Petition of Board of Public BuildingsAnnotate this Case
363 S.W.2d 598 (1962)
Petition of the BOARD OF PUBLIC BUILDINGS of the State of Missouri, and John M. Dalton, Governor, Hilary A. Bush, Lieutenant Governor, and Thomas F. Eagleton, Attorney General, constituting the members of said Board. The BOARD OF PUBLIC BUILDINGS of the State of Missouri, and John M. Dalton, Governor, Hilary A. Bush, Lieutenant Governor, and Thomas F. Eagleton, Attorney General, constituting the members of said Board (Petitioners), Respondents, v. Joseph M. CROWE and Kathryn K. Crowe (Intervenors), Appellants.
Supreme Court of Missouri, En Banc.
December 11, 1962.
Motion for Rehearing Denied and Opinion Modified January 14, 1963.
*599 Rozier, Carson, Inglish, Nacy & Monaco, Jefferson City, for appellants.
Thomas F. Eagleton, Atty. Gen., J. Gordon Siddens, Asst. Atty. Gen., Robert B. Fizzell, Robert B. Fizzell, Jr., Norman E. Gaar, Stinson, Mag, Thomson, McEvers & Fizzell, Kansas City, for respondents.
*600 EAGER, Judge.
This matter arises from a petition filed under §§ 108.310-108.350  by the Board of Public Buildings of the State of Missouri seeking a pro forma decree authorizing the issuance of, and adjudicating the validity of, a series of $5,000,000 of revenue bonds. Two taxpayers intervened and, by their pleadings, raised the issues which are here for determination. Various constitutional points are directly involved.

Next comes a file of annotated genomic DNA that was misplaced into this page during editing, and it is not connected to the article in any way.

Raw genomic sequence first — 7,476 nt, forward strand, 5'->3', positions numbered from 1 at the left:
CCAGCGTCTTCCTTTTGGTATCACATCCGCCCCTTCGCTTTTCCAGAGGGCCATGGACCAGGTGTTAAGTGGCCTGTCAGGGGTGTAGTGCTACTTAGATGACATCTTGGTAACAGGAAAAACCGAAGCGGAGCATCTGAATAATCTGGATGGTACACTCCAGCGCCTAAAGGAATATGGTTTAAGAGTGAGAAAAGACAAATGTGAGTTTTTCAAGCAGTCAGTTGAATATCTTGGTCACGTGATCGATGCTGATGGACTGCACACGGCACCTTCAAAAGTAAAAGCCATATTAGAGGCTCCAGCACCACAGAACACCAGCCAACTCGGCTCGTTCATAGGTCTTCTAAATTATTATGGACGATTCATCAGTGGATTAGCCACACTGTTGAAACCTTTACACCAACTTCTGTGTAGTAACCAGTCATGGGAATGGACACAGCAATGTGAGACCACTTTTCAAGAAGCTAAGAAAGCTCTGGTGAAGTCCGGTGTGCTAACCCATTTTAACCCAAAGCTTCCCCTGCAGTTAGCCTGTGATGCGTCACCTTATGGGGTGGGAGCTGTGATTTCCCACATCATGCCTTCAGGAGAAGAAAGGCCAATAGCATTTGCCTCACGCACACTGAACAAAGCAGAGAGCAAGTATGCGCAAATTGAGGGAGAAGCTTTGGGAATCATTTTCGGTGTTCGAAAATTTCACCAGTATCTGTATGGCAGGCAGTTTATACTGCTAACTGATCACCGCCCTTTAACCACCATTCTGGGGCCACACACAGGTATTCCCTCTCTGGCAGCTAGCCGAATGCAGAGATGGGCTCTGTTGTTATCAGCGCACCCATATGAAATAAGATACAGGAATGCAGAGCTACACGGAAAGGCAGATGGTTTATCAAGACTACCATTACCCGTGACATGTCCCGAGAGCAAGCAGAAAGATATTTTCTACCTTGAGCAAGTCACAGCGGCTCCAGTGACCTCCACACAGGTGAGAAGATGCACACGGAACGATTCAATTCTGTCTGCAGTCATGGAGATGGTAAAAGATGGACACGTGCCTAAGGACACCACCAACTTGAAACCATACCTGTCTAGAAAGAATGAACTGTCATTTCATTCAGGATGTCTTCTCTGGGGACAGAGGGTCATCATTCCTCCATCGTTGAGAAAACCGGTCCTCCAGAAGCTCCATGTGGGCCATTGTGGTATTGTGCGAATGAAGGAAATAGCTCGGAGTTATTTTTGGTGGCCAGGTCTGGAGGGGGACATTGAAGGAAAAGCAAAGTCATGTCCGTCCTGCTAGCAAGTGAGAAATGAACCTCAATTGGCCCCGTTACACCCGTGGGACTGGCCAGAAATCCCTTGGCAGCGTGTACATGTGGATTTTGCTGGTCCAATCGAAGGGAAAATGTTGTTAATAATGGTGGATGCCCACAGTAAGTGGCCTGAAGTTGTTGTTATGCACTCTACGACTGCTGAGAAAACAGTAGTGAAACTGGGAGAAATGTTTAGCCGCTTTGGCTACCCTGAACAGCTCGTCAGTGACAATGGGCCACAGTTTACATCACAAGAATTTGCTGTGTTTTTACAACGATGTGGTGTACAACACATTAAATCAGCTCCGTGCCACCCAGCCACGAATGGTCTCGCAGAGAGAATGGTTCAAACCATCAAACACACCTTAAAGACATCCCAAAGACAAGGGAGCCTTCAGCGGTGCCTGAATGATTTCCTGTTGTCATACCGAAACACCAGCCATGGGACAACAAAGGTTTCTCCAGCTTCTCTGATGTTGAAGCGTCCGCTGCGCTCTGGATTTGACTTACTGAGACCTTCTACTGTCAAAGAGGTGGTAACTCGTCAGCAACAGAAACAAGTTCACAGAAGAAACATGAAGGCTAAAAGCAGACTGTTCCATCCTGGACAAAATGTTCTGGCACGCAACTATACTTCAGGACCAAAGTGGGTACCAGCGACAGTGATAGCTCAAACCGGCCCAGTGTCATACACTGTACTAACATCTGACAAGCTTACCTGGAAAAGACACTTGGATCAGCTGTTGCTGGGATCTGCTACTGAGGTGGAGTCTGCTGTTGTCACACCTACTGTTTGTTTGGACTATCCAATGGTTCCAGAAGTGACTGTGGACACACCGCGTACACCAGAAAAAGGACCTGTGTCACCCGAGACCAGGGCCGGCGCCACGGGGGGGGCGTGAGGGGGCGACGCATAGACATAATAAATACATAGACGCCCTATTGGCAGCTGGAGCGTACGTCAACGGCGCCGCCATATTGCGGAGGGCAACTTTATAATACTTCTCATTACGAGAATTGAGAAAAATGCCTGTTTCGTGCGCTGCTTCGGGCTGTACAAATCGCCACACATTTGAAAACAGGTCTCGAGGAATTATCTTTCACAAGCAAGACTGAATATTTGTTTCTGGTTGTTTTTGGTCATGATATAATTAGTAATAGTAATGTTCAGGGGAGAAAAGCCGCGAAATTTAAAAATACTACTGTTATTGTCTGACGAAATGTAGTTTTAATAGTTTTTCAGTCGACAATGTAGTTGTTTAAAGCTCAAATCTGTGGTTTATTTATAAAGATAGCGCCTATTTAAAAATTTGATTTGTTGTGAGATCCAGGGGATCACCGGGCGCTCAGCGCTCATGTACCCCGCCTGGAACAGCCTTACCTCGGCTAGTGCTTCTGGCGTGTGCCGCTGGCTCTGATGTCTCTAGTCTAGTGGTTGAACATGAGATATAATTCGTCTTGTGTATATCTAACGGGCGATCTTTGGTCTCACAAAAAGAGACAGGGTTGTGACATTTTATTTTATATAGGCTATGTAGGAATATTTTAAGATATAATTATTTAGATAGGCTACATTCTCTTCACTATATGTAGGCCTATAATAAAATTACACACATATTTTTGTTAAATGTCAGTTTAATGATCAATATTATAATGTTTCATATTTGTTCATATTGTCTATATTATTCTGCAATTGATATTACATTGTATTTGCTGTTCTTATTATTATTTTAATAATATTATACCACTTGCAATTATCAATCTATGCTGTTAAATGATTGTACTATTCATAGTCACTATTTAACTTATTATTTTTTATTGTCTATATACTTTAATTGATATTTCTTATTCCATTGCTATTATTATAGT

By §§ 8.010 and 8.370-8.450 (largely Laws 1959, HB 241, §§ 1-9, and as amended in certain respects in 1961 as to §§ 8.010, 8.390 and 8.420, Mo.Cum.Supp.1961, p. 22), the legislature has provided in substance: that the petitioner Board is constituted "a body corporate and politic"; that it may acquire sites, construct, equip and operate as a "project" a public building or buildings in any city of 10,000 or more inhabitants; that it "may require" any or all state agencies which occupy rented or leased quarters in such a city to occupy space therein and to contribute "from funds appropriated for its support" a proportion of the rentals necessary from the project in a proportion based upon the number of square feet occupied; that the Board may issue and sell revenue bonds to raise funds for the estimated cost of the project, pledge the net income and revenues from the project to the payment of such bonds, and covenant to "fix, maintain and collect the reasonable rates and charges for the use of the project" (§ 8.400) such as in the judgment of the Board will provide sufficient revenues to operate and maintain the project, and to provide and maintain specifically named funds for the payment of the bonds, for a reserve, and for depreciation ; that such bonds shall not be deemed to be an "indebtedness" of the state or of the Board or of its individual members. Sundry more detailed provisions were enacted concerning the interest rate (not over 5%), maturities of bonds, the right to call the bonds, and the refunding thereof, if necessary. These provisions are not involved here. It was provided, however (§ 8.440) that the holder or holders of any bond or bonds might, by proper civil action, compel the Board to perform all duties so imposed upon it, including the "making and collecting of sufficient rates and charges * * * and also to enforce the performance" of its covenants made in issuing the bonds.